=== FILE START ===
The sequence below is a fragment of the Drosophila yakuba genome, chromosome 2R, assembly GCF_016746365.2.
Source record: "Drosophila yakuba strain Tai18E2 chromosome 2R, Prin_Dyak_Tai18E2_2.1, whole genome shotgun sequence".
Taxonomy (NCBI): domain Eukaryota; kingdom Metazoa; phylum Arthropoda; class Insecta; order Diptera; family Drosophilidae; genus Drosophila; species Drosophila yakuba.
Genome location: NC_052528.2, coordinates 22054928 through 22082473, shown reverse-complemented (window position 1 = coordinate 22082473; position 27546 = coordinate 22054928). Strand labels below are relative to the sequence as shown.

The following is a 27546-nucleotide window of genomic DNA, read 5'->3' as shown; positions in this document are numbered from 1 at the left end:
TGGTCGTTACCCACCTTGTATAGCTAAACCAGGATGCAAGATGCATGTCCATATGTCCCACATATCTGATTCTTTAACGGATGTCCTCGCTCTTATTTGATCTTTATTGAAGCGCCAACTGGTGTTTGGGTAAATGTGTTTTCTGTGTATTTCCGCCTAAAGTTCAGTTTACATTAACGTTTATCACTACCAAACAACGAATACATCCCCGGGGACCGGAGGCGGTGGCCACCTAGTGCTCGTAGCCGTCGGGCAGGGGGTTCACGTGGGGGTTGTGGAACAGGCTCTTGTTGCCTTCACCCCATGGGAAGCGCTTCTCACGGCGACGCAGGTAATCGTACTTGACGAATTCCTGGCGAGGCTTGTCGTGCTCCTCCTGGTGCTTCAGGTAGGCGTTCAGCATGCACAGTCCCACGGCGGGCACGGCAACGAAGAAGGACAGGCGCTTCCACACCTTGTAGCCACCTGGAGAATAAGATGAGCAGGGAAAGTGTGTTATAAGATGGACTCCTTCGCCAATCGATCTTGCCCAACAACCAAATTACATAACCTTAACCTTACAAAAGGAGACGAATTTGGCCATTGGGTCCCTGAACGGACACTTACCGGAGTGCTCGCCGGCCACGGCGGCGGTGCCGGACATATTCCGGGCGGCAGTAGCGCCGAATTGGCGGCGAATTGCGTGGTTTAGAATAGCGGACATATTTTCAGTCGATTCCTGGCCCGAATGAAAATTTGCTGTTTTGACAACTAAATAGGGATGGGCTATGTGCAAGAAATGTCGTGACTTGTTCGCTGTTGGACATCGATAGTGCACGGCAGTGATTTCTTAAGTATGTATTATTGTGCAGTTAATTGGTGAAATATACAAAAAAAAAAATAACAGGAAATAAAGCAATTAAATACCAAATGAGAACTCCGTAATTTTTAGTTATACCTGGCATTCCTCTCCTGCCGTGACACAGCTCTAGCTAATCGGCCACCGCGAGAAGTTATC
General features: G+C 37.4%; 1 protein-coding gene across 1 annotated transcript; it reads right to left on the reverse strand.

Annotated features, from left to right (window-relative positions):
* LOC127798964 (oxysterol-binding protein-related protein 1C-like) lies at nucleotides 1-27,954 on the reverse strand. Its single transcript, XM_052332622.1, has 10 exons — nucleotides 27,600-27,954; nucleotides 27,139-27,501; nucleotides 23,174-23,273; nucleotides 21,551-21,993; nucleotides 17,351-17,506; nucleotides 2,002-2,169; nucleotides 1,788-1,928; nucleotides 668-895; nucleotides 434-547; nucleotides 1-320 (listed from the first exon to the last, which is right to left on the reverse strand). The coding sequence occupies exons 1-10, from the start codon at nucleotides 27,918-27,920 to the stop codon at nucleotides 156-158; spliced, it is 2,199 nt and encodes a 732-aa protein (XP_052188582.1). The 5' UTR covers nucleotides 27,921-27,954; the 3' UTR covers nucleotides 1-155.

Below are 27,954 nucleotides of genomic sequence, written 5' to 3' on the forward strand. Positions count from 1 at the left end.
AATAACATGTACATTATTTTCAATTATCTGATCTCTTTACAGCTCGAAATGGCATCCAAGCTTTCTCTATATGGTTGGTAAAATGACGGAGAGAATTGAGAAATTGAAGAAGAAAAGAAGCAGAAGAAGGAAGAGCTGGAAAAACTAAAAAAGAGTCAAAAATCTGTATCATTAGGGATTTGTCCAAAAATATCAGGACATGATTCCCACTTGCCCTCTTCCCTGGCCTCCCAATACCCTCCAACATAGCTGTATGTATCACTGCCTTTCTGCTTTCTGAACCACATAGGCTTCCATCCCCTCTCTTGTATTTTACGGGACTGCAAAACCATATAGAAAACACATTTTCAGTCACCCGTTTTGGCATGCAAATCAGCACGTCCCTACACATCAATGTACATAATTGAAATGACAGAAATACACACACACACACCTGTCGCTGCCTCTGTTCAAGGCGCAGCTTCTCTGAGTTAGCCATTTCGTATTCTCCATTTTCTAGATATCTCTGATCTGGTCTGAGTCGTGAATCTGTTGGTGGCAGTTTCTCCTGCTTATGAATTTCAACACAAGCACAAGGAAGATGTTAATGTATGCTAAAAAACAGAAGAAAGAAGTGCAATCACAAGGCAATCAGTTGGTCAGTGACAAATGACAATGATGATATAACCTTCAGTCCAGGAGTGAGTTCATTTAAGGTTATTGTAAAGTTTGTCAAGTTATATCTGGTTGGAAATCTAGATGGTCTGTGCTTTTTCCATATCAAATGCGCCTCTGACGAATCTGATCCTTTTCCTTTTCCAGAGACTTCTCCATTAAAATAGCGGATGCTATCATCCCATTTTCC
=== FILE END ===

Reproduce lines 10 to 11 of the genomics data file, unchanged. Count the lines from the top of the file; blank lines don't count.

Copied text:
Below are 27,954 nucleotides of genomic sequence, written 5' to 3' on the forward strand. Positions count from 1 at the left end.
AATAACATGTACATTATTTTCAATTATCTGATCTCTTTACAGCTCGAAATGGCATCCAAGCTTTCTCTATATGGTTGGTAAAATGACGGAGAGAATTGAGAAATTGAAGAAGAAAAGAAGCAGAAGAAGGAAGAGCTGGAAAAACTAAAAAAGAGTCAAAAATCTGTATCATTAGGGATTTGTCCAAAAATATCAGGACATGATTCCCACTTGCCCTCTTCCCTGGCCTCCCAATACCCTCCAACATAGCTGTATGTATCACTGCCTTTCTGCTTTCTGAACCACATAGGCTTCCATCCCCTCTCTTGTATTTTACGGGACTGCAAAACCATATAGAAAACACATTTTCAGTCACCCGTTTTGGCATGCAAATCAGCACGTCCCTACACATCAATGTACATAATTGAAATGACAGAAATACACACACACACACCTGTCGCTGCCTCTGTTCAAGGCGCAGCTTCTCTGAGTTAGCCATTTCGTATTCTCCATTTTCTAGATATCTCTGATCTGGTCTGAGTCGTGAATCTGTTGGTGGCAGTTTCTCCTGCTTATGAATTTCAACACAAGCACAAGGAAGATGTTAATGTATGCTAAAAAACAGAAGAAAGAAGTGCAATCACAAGGCAATCAGTTGGTCAGTGACAAATGACAATGATGATATAACCTTCAGTCCAGGAGTGAGTTCATTTAAGGTTATTGTAAAGTTTGTCAAGTTATATCTGGTTGGAAATCTAGATGGTCTGTGCTTTTTCCATATCAAATGCGCCTCTGACGAATCTGATCCTTTTCCTTTTCCAGAGACTTCTCCATTAAAATAGCGGATGCTATCATCCCATTTTCC